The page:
95 (1) The Supreme Court may order an unequal division of family property or family debt, or both, if it would be significantly unfair to
(a) equally divide family property or family debt, or both, or
(b) divide family property as required under Part 6 [Pension Division].
(2) For the purposes of subsection (1), the Supreme Court may consider one or more of the following:
(a) the duration of the relationship between the spouses;
(b) the terms of any agreement between the spouses, other than an agreement described in section 93 (1) [setting aside agreements respecting property division];
(c) a spouse’s contribution to the career or career potential of the other spouse;
(d) whether family debt was incurred in the normal course of the relationship between the spouses;
(e) if the amount of family debt exceeds the value of family property, the ability of each spouse to pay a share of the family debt;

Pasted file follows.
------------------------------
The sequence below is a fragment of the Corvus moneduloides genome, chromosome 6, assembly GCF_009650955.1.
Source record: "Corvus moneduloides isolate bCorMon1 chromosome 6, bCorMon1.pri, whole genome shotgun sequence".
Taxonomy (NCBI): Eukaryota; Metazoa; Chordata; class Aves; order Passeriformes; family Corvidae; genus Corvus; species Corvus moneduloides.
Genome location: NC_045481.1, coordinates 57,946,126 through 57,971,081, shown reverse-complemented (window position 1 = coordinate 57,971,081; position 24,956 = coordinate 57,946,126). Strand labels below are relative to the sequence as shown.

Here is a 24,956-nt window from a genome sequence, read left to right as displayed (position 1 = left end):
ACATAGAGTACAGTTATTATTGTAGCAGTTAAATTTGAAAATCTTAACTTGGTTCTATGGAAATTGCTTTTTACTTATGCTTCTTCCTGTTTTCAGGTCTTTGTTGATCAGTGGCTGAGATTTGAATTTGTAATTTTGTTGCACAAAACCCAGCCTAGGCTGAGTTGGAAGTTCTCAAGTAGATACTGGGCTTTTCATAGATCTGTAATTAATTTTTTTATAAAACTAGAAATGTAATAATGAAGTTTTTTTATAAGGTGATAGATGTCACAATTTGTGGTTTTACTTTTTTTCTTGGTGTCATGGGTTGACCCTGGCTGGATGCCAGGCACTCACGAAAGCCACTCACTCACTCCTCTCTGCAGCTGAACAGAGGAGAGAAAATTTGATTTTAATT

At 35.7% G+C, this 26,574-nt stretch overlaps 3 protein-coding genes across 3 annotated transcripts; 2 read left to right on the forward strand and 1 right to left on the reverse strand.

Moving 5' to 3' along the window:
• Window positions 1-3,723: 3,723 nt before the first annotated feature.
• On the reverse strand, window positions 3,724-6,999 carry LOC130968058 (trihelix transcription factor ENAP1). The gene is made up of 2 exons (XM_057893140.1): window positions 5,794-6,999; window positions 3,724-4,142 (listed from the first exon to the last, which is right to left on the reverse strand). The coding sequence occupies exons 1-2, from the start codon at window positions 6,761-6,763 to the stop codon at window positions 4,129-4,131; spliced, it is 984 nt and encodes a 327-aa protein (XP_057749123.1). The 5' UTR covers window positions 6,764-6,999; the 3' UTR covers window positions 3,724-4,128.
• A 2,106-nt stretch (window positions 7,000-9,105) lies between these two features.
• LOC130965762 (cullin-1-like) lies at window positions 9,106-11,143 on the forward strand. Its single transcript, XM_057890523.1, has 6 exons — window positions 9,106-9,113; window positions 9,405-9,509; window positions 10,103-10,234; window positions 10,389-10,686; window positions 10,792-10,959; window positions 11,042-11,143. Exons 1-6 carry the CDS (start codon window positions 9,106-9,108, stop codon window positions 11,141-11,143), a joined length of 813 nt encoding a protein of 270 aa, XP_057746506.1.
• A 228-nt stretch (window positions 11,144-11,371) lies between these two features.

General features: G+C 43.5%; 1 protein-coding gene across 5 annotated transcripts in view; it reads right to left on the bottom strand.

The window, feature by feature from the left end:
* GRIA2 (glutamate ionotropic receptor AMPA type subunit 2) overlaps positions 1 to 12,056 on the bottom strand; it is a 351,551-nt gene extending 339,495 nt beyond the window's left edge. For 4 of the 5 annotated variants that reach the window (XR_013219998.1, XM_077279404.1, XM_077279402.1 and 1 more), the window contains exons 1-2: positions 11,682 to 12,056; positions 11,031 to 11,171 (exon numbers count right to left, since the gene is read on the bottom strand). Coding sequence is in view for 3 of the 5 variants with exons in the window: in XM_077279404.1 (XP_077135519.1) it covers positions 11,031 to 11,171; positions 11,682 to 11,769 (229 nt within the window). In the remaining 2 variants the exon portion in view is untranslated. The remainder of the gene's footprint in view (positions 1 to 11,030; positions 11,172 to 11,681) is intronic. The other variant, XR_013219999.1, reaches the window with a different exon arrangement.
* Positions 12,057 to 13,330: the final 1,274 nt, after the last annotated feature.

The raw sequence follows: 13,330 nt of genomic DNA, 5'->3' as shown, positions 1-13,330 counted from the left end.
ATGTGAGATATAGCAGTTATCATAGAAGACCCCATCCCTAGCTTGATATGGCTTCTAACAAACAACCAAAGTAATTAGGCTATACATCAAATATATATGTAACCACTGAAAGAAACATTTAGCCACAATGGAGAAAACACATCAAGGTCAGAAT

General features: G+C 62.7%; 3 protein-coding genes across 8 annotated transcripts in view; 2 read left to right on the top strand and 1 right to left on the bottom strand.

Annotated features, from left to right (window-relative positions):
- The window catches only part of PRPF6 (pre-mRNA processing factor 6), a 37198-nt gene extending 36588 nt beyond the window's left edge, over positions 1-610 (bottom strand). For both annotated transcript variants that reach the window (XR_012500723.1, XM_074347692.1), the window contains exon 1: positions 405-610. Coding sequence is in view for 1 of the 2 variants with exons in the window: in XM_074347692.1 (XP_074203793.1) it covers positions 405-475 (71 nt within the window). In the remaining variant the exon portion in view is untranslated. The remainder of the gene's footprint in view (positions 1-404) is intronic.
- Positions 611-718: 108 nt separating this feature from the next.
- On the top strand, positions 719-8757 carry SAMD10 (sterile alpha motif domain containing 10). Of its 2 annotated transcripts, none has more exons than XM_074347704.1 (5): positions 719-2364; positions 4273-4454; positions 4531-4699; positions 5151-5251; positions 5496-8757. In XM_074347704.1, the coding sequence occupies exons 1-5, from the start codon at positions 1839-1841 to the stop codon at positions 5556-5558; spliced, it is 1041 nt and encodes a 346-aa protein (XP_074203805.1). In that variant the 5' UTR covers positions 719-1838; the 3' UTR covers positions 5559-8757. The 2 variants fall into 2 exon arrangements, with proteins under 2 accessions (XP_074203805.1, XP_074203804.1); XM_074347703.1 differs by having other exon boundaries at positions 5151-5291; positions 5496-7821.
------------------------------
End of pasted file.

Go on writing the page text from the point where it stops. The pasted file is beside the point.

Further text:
(f) whether a spouse, after the date of separation, caused a significant decrease or increase in the value of family property or family debt beyond market trends;
(g) the fact that a spouse, other than a spouse acting in good faith,
(i) substantially reduced the value of family property, or
(ii) disposed of, transferred or converted property that is or would have been family property, or exchanged property that is or would have been family property into another form, causing the other spouse’s interest in the property or family property to be defeated or adversely affected;
(h) a tax liability that may be incurred by a spouse as a result of a transfer or sale of property or as a result of an order;
(i) any other factor, other than the consideration referred to in subsection (3), that may lead to significant unfairness.
(3) The Supreme Court may consider also the extent to which the financial means and earning capacity of a spouse have been affected by the responsibilities and other circumstances of the relationship between the spouses if, on making a determination respecting spousal support, the objectives of spousal support under section 161 [objectives of spousal support] have not been met.